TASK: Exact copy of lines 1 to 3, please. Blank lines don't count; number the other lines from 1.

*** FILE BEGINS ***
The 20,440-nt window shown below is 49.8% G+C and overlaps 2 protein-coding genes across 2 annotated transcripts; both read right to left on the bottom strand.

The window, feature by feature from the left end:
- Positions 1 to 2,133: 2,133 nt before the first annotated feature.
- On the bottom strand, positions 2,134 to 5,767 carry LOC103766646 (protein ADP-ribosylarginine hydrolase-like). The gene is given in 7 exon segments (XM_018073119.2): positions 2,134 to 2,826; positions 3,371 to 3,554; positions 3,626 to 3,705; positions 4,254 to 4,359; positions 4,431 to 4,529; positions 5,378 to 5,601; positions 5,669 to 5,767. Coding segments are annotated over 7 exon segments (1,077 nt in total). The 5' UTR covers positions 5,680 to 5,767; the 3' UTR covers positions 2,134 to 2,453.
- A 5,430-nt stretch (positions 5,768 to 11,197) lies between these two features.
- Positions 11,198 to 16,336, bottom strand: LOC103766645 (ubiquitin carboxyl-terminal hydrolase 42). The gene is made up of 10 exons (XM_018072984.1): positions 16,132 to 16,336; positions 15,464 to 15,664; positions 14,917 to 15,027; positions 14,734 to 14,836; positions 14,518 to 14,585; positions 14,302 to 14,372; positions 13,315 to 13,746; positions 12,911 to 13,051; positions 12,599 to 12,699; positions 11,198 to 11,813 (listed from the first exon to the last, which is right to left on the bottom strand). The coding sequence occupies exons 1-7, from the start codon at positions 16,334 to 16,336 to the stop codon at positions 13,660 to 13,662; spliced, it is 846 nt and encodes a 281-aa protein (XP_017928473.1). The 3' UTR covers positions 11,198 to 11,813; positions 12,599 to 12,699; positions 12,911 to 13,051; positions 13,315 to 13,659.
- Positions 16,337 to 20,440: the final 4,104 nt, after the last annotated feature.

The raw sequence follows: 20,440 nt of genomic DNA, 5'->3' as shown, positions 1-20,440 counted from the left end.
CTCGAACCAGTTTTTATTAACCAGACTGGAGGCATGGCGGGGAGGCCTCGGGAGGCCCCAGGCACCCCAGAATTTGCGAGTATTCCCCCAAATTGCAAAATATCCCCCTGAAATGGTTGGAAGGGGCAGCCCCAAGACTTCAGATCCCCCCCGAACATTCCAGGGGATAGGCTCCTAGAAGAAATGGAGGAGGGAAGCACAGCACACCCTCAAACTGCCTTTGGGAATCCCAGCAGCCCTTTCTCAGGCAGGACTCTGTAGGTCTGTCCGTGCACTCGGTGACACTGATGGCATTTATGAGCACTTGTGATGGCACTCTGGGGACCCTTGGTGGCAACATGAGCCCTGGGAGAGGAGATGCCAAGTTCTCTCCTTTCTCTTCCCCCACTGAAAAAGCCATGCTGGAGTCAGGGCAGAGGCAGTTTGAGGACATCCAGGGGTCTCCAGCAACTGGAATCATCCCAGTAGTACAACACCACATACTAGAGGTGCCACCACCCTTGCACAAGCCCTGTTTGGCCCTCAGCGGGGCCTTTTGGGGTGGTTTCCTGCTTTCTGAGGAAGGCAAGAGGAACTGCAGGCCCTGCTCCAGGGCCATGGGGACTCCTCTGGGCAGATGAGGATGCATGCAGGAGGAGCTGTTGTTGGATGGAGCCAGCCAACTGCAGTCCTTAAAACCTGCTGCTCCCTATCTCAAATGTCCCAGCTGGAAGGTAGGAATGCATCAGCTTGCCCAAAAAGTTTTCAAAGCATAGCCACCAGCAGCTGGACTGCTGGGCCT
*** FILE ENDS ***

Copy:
The 20,440-nt window shown below is 49.8% G+C and overlaps 2 protein-coding genes across 2 annotated transcripts; both read right to left on the bottom strand.

The window, feature by feature from the left end:
- Positions 1 to 2,133: 2,133 nt before the first annotated feature.